One of the things that the Georgia Project did was bring together some uneasy allies. People like Jillian Michaels and Alton Brown who regularly deliver an anti-obesity, fat=bad thin=good message, but who felt that the Georgia Fat Kid Shaming billboards went too far.
While I am happy that they were at least able to realize that shaming kids is a truly horrible idea, I want to be careful that we don’t take our eye off the ball here.
Not shaming fat kids is not nearly good enough. Not shaming fat people of any age is not nearly good enough. The gold standard for me is that body size is not a barometer for anything- every body deserves respect.
Jillian Michael’s comment about the campaign is a really good example. She said “let me be really clear – shaming children is NEVER the solution for any problem. Leading by example is always your best bet with obesity.” She used the hash tag #hateobesitynotobesepeople
I just want to make it clear that while I’m glad that she was able to step up the 2 inch curb of realizing that shaming kids is bad, the idea that obese people are lost and need to be led by someone’s example is offensive. And you can’t hate obesity but not obese people – it doesn’t work that way. If you hate obesity, then you hate me. I’m not a thin woman covered in fat, I’m a fat woman. You can’t love the thin person who you wish I was without hating the fat woman I am now.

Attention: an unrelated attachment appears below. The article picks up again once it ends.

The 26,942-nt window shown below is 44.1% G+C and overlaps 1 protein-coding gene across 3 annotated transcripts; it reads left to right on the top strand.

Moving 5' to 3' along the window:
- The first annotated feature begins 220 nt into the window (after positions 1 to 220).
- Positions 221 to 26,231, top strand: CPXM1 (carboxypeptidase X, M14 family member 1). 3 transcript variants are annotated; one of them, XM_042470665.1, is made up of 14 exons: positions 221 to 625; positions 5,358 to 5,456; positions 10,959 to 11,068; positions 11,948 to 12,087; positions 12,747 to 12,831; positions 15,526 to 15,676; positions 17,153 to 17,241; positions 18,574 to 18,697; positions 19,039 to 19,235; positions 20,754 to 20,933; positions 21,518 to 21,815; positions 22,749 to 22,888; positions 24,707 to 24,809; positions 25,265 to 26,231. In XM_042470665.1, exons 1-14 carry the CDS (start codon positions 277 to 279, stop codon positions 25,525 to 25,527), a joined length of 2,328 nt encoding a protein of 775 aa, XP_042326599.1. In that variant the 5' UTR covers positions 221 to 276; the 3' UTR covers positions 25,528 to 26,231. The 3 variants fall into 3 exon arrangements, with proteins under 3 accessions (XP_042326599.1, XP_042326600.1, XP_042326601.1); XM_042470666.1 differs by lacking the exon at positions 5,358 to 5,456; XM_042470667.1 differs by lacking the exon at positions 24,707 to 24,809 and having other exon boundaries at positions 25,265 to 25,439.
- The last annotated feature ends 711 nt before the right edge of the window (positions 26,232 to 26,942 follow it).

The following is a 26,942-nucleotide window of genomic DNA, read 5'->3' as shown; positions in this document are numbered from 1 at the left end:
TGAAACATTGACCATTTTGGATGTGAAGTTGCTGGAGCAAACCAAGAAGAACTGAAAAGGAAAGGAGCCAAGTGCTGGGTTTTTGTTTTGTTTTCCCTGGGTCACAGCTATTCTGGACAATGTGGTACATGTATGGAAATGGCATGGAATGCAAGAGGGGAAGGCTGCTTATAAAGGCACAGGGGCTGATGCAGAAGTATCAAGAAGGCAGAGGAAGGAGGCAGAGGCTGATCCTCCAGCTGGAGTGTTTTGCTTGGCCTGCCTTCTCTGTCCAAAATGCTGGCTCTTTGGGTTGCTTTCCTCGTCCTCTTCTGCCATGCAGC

Also, let’s remember that Ms. Michaels is part of a billion dollar business (The Biggest Loser) that emotionally and physically abuses fat people for entertainment and profit. (Off topic a bit – Does anybody else wonder what would happen if they took the people on the biggest loser and had them do moderate activity that they enjoy 30 minutes a day, 5 days a week and encouraged them to add healthier foods to their diet? No screaming trainers, no lying to people by conflating weight and health, no working through massive injuries, no duplicating the activities that get people diagnosed with eating disorders, no manipulating the scales with water weight, no “weeks” that last 14 days. I’ll bet that the health benefits would be the same, even if they didn’t experience weight loss. Does anybody want to do a reality show of happy fat people moving 30 minutes 5 days a week? Call me.) Perhaps it’s a commentary on what Jillian inspires vs. what she says that many of her fans responded to her comment in defense of the billboards “It’s not shaming to tell kids that their lives won’t be good if they are overweight” was a common theme.
As we move forward on the path to abolish weight stigma and end the oppression of people of size, I think that we should be careful to maintain a goal of being fully respected, rather than just not being shamed, stigmatized, and humiliated. Let’s be clear that we deserve nothing less than full respect.
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